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|4 Advancements in Truck Driver Fatigue Detection Technology|
Emerging technologies are targeting autonomy, safety and efficiency for the trucking industry. Both traditional trucking suppliers and technology start-ups are striving to be the first to impact the industry’s landscape dramatically in the coming decade.
New fatigue-monitoring systems aim to reduce crashes using wearables, smartphone-based tests, and camera systems. These innovative technologies could pave the way for more personalized hours-of-service regulations (wouldn’t that be great?) and sideline drivers who show significant signs of fatigue.
The federal government is heavily invested in the hours-of-service regulations to minimize driver fatigue and prevent fatigue-related accidents, but drivers report that the “one-size-fits-all” approach to the regulations doesn’t always work for them. New technologies that will help individual drivers detect their own fatigue levels may give them the tools they need to help prevent fatigued driving based on their own individual needs.
Here are 4 fatigue-combating technologies that are emerging in the trucking industry:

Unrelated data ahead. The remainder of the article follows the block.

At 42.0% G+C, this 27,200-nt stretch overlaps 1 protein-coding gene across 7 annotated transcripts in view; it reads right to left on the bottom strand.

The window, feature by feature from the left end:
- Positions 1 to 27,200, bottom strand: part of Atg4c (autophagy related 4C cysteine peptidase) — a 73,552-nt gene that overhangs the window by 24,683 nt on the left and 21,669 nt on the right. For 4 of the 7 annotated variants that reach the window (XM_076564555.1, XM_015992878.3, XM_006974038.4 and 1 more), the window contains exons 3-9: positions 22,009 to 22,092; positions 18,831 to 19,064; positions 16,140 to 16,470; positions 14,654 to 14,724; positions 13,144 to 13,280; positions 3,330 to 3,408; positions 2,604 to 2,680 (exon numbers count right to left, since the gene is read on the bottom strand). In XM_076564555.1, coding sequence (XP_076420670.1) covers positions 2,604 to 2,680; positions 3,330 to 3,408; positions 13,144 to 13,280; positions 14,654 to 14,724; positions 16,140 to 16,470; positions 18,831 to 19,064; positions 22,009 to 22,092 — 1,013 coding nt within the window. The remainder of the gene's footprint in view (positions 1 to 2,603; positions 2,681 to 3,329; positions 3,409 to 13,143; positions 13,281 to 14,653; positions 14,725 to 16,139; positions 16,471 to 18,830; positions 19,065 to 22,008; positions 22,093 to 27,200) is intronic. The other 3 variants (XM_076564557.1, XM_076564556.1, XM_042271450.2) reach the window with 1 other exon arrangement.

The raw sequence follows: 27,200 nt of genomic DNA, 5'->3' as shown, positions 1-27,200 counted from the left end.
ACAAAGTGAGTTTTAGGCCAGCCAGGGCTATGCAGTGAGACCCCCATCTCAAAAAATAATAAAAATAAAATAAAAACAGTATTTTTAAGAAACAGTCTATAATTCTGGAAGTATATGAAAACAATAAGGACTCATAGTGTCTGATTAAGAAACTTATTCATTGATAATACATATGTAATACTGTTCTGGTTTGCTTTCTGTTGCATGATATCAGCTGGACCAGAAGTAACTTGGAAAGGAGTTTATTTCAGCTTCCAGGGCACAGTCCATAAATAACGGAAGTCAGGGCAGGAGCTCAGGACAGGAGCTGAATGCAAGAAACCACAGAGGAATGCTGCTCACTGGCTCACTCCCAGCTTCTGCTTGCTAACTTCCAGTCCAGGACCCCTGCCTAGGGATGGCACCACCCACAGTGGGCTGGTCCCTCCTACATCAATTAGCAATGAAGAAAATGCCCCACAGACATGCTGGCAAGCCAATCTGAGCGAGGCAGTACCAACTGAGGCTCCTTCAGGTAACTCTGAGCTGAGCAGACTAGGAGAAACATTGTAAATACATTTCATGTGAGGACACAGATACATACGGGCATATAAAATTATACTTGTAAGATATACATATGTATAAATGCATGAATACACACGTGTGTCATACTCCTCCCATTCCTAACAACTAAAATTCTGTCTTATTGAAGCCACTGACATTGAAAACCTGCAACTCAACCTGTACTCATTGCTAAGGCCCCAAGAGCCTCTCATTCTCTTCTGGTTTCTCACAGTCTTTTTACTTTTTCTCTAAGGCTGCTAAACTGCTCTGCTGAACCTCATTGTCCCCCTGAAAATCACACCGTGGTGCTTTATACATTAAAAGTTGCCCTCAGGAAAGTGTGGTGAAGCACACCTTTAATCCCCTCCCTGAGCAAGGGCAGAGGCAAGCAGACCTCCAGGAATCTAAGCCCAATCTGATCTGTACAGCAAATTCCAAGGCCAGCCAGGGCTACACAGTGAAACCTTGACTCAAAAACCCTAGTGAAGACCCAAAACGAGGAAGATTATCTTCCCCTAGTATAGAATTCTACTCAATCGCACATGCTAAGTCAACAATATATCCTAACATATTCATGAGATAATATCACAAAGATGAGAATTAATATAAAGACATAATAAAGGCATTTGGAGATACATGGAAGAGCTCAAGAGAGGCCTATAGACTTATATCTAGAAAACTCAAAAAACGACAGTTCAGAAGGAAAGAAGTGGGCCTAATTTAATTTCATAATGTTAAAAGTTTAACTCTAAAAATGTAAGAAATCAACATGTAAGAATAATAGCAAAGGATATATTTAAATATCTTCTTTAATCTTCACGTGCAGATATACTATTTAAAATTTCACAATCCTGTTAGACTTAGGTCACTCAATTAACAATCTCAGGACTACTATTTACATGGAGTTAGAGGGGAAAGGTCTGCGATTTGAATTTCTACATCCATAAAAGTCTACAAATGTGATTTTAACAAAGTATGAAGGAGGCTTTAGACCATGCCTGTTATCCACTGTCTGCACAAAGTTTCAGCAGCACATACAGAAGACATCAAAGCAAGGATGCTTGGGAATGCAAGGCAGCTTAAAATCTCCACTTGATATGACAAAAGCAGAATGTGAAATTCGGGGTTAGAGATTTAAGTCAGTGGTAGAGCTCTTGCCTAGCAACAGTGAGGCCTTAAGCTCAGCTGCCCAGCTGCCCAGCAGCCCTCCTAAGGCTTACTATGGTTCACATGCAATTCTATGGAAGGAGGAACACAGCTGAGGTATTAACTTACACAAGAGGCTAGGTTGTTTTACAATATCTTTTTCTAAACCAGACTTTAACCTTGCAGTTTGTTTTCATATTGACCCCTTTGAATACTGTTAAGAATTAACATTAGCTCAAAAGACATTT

1. Wristwatches or Fitbit-like devices
These wearable devices can detect fatigue by measuring drivers’ sleep quality and track biometrics like heart rate and blood pressure.
2. Hats and caps
There have been technological breakthroughs using hats or caps that can detect head movement and allow drivers to see in real-time if they are exhibiting signs of fatigue.
3. Smartphone-based tests
Smartphone tests like a psychomotor vigilance task (PVT) test measures the cognitive alertness of drivers. Originally developed by NASA as a tool for measuring the fatigue level of astronauts during space missions, PVT tests are being used by researchers to study driver fatigue and hours-of-service rules. Visibility into a drivers’ sleep duration and quality, combined with a PVT, offer a refined image of a driver’s alertness and fatigue levels.
4. Video mapping and facial mapping
Video monitoring and facial mapping are among other technologies being refined as fatigue-detection tools.
While the future of fatigue-detection technologies is unknown today, it seems clear that the technology will be relied on in the future. In an industry where 415,000 truck-involved crashes occur annually, it is well worth it to leverage fatigue-detection technologies as a way of mitigating crashes and reducing human injury and death. It remains to be seen when, or how, the Department of Transportation (DOT) might integrate fatigue-detection technology into hour-of-service regulation in the future. But before then, it will be up to the trucking industry to demonstrate the value of such technology and data generated to effect desired rules changes.
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